Cholesterol is an entirely natural substance, produced in the human body and other mammals that is a constituent of cell membranes and a precursor to other important proteins. It is the body’s method of transporting and processing cholesterol that is thought to be the problem. I say “thought to be”, because some studies have contradicted other studies when it comes to defining what the correlations with heart disease are. Complex proteins called low density lipoproteins (LDL’s) transport the cholesterol from the liver, where it is produced or processed around the bloodstream to where it is needed, which includes the cell walls. High density lipoproteins (HDL’s) carry the cholesterol back to the liver, where it is processed for excretion, which is thought to be the best direction for the stuff. The main thing to remember is that it is not cholesterol that you should be worried about, it is heart attacks.
Cholesterol used to be a generally demonized term until the idea of “good and bad” came about. Back then, the majority of people were not too sure what this substance was. All we knew was that it was present in cheeseburgers, it was very bad for us and it was probably planted by communists. Then scientists started discussing LDL/HDL ratios and reduction pathways and people started to think that maybe these were good molecules after all, and that maybe they just needed to learn the error of their ways.
The media has done these misconceptions no favors and it has driven us into a frenzy over good cholesterol, bad cholesterol and functional foods. The fact of the matter is that, as always, there is no quick answer and no easy way. If all we needed to do was to eat some margarine that was high in good cholesterol then we would be laughing all the way to the buffet. Cholesterol is just one of the risk factors in cardiovascular disease. Exercise, weight and a healthy lifestyle are the other essential factors. Stop smoking and drinking excessively and get fit. Obvious advice? Yes, and don’t say you didn’t know it already.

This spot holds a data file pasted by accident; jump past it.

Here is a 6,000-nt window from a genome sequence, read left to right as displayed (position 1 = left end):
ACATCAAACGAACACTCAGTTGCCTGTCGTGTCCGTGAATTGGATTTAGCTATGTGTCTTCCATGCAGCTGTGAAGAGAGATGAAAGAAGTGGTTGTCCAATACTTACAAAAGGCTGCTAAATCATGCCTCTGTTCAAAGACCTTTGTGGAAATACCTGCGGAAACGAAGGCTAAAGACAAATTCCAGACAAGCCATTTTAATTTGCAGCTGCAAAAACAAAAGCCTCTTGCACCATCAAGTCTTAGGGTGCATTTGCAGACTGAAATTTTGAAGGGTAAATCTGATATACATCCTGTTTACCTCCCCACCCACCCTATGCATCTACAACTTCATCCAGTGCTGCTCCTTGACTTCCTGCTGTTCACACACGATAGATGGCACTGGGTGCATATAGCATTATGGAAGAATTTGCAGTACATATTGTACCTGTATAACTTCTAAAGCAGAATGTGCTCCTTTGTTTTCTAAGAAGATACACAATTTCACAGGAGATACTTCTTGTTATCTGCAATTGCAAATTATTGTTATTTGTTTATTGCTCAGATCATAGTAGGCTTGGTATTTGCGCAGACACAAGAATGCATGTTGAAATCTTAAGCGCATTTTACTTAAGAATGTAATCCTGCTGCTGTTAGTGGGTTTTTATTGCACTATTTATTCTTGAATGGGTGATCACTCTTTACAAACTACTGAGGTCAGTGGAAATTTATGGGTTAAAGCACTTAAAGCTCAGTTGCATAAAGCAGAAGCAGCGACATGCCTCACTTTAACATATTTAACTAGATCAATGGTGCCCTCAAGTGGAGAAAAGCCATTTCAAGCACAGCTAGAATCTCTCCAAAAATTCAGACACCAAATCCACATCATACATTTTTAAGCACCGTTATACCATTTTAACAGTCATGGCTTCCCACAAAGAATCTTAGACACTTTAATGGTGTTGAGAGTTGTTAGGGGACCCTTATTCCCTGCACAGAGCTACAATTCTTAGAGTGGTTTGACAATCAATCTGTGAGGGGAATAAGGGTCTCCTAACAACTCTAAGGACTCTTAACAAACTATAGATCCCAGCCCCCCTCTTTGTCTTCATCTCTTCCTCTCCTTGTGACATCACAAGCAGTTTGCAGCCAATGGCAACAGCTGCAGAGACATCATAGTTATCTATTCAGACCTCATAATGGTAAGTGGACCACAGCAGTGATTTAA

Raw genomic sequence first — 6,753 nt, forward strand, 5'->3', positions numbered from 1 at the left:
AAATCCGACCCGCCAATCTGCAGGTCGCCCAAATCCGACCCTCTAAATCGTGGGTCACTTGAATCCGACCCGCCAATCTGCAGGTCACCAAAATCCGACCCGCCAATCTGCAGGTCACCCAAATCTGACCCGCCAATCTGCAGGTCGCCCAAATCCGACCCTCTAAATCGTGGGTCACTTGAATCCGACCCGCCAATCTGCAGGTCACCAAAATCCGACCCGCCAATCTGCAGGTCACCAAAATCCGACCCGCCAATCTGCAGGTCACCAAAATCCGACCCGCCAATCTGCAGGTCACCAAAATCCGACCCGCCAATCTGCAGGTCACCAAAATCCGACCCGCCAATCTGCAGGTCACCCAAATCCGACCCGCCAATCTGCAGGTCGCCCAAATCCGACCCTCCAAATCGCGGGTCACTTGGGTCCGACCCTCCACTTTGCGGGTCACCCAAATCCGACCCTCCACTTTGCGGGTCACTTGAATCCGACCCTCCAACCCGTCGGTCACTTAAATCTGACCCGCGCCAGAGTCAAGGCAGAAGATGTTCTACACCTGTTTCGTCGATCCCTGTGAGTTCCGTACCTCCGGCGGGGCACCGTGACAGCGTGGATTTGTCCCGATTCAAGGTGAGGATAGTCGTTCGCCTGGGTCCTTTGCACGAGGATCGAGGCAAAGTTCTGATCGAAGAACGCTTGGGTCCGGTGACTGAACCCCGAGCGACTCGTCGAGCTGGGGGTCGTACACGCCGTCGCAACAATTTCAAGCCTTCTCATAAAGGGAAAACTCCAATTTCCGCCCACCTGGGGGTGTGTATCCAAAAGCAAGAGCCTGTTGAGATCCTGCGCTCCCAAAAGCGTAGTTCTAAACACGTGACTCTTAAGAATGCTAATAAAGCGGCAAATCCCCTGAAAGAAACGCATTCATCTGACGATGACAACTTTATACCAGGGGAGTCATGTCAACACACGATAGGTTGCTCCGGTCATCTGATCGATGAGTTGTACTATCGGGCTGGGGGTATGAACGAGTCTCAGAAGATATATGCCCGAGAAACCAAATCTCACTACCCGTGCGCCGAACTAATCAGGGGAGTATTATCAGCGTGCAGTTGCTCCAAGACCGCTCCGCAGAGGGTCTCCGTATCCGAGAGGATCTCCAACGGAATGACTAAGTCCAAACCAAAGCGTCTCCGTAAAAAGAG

Of course it is always easier to take a pill than go jogging and there are some interesting drugs on the market today, with their attendant risks. There are also some other simple ways to lower your risk of heart attacks, by just eating well.
Vitamin C alongside its multitude of health benefits is a reduction in cardiovascular risk. Citrus fruits, many vegetables.
Pantothenic Acid available in eggs, milk, fish, whole grain cereals, broccoli.
Red Yeast Rice used in traditional Chinese medicine for years and is produced by fermenting with a particular yeast. This is what makes the Chinese dish Peking duck red and it is thought to reduce LDL levels. However I am sure cardiovascular surgeons would not recommend this high fat dish too many times a week.
Soy Isoflavones, Garlic and Gugul all help to lower total cholesterol and help the HDL, LDL ratio (a good thing).
CoQ10, Ester C and Vitamin E are a group of powerful antioxidants that prevent dangerous oxidation of cholesterol that can damage the arterial walls and encourage the buildup of plaque.
If you want to find which foods are harboring these nutrients – check the National Institute of Health’s Encyclopedia.
These are all also available in supplement form in health stores or online. Before you take anything, be sure to check for interaction with your medication first.